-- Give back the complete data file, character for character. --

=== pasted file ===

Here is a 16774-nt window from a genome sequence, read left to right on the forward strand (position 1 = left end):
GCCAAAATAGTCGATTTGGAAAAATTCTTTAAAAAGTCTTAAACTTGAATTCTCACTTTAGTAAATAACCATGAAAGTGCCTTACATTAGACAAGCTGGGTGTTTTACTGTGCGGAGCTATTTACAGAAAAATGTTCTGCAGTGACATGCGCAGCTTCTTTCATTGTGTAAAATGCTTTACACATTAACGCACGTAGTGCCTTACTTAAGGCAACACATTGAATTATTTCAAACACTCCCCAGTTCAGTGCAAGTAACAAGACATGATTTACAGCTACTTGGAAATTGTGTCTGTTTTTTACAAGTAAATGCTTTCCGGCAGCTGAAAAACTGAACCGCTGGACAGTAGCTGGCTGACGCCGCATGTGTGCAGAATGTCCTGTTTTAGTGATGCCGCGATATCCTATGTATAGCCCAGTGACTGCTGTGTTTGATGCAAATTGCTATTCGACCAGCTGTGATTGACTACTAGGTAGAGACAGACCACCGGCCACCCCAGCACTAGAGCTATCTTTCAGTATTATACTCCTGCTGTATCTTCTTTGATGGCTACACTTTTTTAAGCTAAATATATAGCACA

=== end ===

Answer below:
Here is a 16774-nt window from a genome sequence, read left to right on the forward strand (position 1 = left end):
GCCAAAATAGTCGATTTGGAAAAATTCTTTAAAAAGTCTTAAACTTGAATTCTCACTTTAGTAAATAACCATGAAAGTGCCTTACATTAGACAAGCTGGGTGTTTTACTGTGCGGAGCTATTTACAGAAAAATGTTCTGCAGTGACATGCGCAGCTTCTTTCATTGTGTAAAATGCTTTACACATTAACGCACGTAGTGCCTTACTTAAGGCAACACATTGAATTATTTCAAACACTCCCCAGTTCAGTGCAAGTAACAAGACATGATTTACAGCTACTTGGAAATTGTGTCTGTTTTTTACAAGTAAATGCTTTCCGGCAGCTGAAAAACTGAACCGCTGGACAGTAGCTGGCTGACGCCGCATGTGTGCAGAATGTCCTGTTTTAGTGATGCCGCGATATCCTATGTATAGCCCAGTGACTGCTGTGTTTGATGCAAATTGCTATTCGACCAGCTGTGATTGACTACTAGGTAGAGACAGACCACCGGCCACCCCAGCACTAGAGCTATCTTTCAGTATTATACTCCTGCTGTATCTTCTTTGATGGCTACACTTTTTTAAGCTAAATATATAGCACA